Today, there are 1.2 billion young people aged 15 to 24 years, accounting for 16 per cent of the global population.
The active engagement of youth in sustainable development efforts is central to achieving sustainable, inclusive and stable societies by the target date, and to averting the worst threats and challenges to sustainable development, including the impacts of climate change, unemployment, poverty, gender inequality, conflict, and migration.
However, young people are almost three times more likely to be unemployed than adults and continuously exposed to lower quality of jobs, greater labor market inequalities, and longer and more insecure school-to-work transitions.
The 15th July is #WorldYouthSkillsDay, a day to recognize the power of skills to transform lives around the world and provide the foundation for youth to reach their potential.#WYSD2019 #skills #TVET pic.twitter.com/d2nnGLJLHG
— WorldSkills (@WorldSkills) July 12, 2019
Monday 15th July, is UN’s World Youth Skills Day.
Rising youth unemployment is one of the most significant problems facing economies and societies in today’s world.
The purpose of WYSD day is to spread awareness on the importance of youth skills development. It is the responsibility of the wider STEAM industry in helping children develop the skills they need to thrive in the digital age.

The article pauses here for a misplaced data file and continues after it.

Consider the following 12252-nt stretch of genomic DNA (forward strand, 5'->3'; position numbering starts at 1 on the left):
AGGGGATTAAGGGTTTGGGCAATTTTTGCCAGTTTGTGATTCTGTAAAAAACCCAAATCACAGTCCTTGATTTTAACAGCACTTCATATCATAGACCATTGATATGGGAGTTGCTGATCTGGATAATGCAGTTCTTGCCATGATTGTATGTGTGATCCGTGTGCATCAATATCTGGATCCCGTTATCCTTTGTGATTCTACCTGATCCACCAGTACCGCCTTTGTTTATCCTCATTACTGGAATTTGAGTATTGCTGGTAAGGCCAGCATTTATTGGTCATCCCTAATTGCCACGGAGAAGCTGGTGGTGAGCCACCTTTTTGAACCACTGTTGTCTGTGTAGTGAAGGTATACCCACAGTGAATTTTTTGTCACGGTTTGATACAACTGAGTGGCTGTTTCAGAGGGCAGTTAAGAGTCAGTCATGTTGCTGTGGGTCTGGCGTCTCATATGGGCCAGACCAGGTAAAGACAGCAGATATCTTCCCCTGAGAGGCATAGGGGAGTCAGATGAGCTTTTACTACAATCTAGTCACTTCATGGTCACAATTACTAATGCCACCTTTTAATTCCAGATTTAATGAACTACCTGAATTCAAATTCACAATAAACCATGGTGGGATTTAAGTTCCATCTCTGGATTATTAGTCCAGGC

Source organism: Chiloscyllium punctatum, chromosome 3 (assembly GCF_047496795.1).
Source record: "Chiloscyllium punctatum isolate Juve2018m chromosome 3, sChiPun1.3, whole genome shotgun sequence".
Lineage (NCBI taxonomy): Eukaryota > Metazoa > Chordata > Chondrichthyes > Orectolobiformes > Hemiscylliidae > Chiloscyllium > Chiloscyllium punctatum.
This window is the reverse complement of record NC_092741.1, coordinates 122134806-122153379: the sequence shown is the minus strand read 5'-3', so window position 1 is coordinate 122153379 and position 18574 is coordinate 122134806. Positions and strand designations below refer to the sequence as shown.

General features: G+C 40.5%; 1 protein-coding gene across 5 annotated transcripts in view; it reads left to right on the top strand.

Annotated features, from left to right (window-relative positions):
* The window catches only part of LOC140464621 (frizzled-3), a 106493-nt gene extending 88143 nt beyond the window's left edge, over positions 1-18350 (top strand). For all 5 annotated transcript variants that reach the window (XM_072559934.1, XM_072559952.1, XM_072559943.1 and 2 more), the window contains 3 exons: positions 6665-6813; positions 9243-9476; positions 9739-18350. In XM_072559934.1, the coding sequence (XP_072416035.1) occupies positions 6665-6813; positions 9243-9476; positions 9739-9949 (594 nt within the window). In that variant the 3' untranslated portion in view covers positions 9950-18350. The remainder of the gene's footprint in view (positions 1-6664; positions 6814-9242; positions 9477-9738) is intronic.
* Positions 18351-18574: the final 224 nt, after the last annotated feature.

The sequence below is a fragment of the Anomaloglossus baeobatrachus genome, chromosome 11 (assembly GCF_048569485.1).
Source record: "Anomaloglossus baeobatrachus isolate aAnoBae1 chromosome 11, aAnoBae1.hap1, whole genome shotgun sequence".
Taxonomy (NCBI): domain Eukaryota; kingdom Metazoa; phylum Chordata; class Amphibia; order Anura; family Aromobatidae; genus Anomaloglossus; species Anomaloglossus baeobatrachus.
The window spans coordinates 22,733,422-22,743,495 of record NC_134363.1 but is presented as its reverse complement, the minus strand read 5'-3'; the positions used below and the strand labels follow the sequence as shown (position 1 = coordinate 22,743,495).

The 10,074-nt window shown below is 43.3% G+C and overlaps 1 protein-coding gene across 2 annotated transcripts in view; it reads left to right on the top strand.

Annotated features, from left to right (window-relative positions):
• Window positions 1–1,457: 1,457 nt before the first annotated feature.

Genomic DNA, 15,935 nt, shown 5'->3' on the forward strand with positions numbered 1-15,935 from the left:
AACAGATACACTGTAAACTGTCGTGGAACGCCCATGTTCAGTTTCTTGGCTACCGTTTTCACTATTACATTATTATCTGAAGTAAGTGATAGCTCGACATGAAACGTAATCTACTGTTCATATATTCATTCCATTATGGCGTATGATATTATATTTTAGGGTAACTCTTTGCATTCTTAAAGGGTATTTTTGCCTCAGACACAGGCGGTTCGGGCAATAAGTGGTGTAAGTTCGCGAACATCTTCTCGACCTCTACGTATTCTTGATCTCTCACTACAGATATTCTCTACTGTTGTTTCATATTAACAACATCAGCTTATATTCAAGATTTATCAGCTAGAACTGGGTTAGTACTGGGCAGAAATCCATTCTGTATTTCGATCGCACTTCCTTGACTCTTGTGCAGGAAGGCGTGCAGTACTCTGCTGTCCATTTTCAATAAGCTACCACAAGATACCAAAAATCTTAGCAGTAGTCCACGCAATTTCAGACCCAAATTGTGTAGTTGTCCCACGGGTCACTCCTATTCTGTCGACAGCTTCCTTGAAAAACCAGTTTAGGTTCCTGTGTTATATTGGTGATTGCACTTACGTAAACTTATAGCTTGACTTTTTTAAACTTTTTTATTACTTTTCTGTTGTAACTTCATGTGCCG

Vivek Daga, Vice President and Country Head UK and Ireland, Cognizant, said:
“We live in an age of massive technology consumption, which has transformed the way we interact with each other and how we go about daily tasks. Imagine not being able to instantly contact a friend or family member if you are running late to meet them? Younger generations of today have never had to experience this conundrum in their personal and professional lives. And new technologies will undoubtedly revolutionise the future of work even further.
“World Youth Skills Day acts as a reminder that each day we need to be working with and preparing our children – amongst them are the future leaders of the world – to develop the skills needed to thrive in the technological age. Whilst of course, some of this must be done through the education system – with the UK government investing £20 million into an Institute of Coding to improve digital skills throughout the country, the wider industry that requires STEAM skills also has a major role to play.
“To prepare younger generations for the world of work, some businesses are encouraging and supporting school-age pupils to consider how to work with data and encourage creative thinking. For example, through our Outreach STEAM programme in the UK, we have inspired close to 200 primary age children through workshops on the jobs of the future – encouraging them to understand new roles that might be created in the next decade and working with them to explore technologies that could become reality in future. Our Digital entrepreneurship lab for girls also teaches young girls practical advice on how to start and run a business.
“Whilst World Youth Skills Day comes around once a year, we need to be working with children every single day to spark creativity, critical thinking and collaboration. These disciplines “pull” kids into STEAM careers by generating interest and confidence, rather than “pushing” them to maths and science.”